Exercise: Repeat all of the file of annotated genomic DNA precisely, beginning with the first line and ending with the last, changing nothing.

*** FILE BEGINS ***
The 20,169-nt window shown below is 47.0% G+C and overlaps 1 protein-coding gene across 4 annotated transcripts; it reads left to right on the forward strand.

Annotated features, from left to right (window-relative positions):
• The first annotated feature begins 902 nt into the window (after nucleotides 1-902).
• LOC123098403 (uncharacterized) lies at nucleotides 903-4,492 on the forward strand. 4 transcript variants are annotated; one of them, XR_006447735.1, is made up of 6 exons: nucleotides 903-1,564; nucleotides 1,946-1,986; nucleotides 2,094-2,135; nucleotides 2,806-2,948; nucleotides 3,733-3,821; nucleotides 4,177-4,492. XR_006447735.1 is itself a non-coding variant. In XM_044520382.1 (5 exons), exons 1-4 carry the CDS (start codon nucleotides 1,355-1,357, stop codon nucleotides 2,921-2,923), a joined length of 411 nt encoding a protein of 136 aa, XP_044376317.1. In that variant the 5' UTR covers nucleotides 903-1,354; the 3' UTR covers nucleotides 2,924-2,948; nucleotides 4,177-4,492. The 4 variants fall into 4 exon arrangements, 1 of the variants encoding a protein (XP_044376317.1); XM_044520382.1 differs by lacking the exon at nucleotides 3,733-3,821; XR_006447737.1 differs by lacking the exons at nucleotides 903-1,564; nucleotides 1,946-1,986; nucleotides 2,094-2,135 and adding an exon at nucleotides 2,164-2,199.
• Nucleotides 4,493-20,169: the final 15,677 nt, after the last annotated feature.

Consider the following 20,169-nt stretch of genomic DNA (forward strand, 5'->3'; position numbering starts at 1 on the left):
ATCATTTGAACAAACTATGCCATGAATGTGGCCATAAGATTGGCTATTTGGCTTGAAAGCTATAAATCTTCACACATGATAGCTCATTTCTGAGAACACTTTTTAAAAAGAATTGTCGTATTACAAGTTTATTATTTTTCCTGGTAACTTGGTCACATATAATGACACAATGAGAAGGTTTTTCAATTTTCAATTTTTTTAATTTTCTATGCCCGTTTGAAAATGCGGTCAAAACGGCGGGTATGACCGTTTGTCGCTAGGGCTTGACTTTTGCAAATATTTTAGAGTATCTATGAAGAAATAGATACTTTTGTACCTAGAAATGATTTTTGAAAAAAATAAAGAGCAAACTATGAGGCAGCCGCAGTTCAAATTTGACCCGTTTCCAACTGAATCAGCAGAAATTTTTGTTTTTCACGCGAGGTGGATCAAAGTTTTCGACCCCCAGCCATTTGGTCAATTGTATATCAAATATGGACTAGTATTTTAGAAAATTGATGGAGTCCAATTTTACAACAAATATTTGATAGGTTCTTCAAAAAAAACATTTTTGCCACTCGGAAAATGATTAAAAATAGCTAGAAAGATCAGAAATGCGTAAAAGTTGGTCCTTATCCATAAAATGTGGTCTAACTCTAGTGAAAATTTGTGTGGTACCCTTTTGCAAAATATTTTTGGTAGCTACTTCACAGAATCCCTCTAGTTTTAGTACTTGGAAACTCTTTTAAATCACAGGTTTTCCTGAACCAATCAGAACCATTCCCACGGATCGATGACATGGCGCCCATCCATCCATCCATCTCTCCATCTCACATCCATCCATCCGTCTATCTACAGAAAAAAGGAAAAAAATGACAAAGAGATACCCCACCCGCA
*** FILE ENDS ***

The 20,169-nt window shown below is 47.0% G+C and overlaps 1 protein-coding gene across 4 annotated transcripts; it reads left to right on the forward strand.

Annotated features, from left to right (window-relative positions):
• The first annotated feature begins 902 nt into the window (after nucleotides 1-902).
• LOC123098403 (uncharacterized) lies at nucleotides 903-4,492 on the forward strand. 4 transcript variants are annotated; one of them, XR_006447735.1, is made up of 6 exons: nucleotides 903-1,564; nucleotides 1,946-1,986; nucleotides 2,094-2,135; nucleotides 2,806-2,948; nucleotides 3,733-3,821; nucleotides 4,177-4,492. XR_006447735.1 is itself a non-coding variant. In XM_044520382.1 (5 exons), exons 1-4 carry the CDS (start codon nucleotides 1,355-1,357, stop codon nucleotides 2,921-2,923), a joined length of 411 nt encoding a protein of 136 aa, XP_044376317.1. In that variant the 5' UTR covers nucleotides 903-1,354; the 3' UTR covers nucleotides 2,924-2,948; nucleotides 4,177-4,492. The 4 variants fall into 4 exon arrangements, 1 of the variants encoding a protein (XP_044376317.1); XM_044520382.1 differs by lacking the exon at nucleotides 3,733-3,821; XR_006447737.1 differs by lacking the exons at nucleotides 903-1,564; nucleotides 1,946-1,986; nucleotides 2,094-2,135 and adding an exon at nucleotides 2,164-2,199.
• Nucleotides 4,493-20,169: the final 15,677 nt, after the last annotated feature.

Consider the following 20,169-nt stretch of genomic DNA (forward strand, 5'->3'; position numbering starts at 1 on the left):
ATCATTTGAACAAACTATGCCATGAATGTGGCCATAAGATTGGCTATTTGGCTTGAAAGCTATAAATCTTCACACATGATAGCTCATTTCTGAGAACACTTTTTAAAAAGAATTGTCGTATTACAAGTTTATTATTTTTCCTGGTAACTTGGTCACATATAATGACACAATGAGAAGGTTTTTCAATTTTCAATTTTTTTAATTTTCTATGCCCGTTTGAAAATGCGGTCAAAACGGCGGGTATGACCGTTTGTCGCTAGGGCTTGACTTTTGCAAATATTTTAGAGTATCTATGAAGAAATAGATACTTTTGTACCTAGAAATGATTTTTGAAAAAAATAAAGAGCAAACTATGAGGCAGCCGCAGTTCAAATTTGACCCGTTTCCAACTGAATCAGCAGAAATTTTTGTTTTTCACGCGAGGTGGATCAAAGTTTTCGACCCCCAGCCATTTGGTCAATTGTATATCAAATATGGACTAGTATTTTAGAAAATTGATGGAGTCCAATTTTACAACAAATATTTGATAGGTTCTTCAAAAAAAACATTTTTGCCACTCGGAAAATGATTAAAAATAGCTAGAAAGATCAGAAATGCGTAAAAGTTGGTCCTTATCCATAAAATGTGGTCTAACTCTAGTGAAAATTTGTGTGGTACCCTTTTGCAAAATATTTTTGGTAGCTACTTCACAGAATCCCTCTAGTTTTAGTACTTGGAAACTCTTTTAAATCACAGGTTTTCCTGAACCAATCAGAACCATTCCCACGGATCGATGACATGGCGCCCATCCATCCATCCATCTCTCCATCTCACATCCATCCATCCGTCTATCTACAGAAAAAAGGAAAAAAATGACAAAGAGATACCCCACCCGCA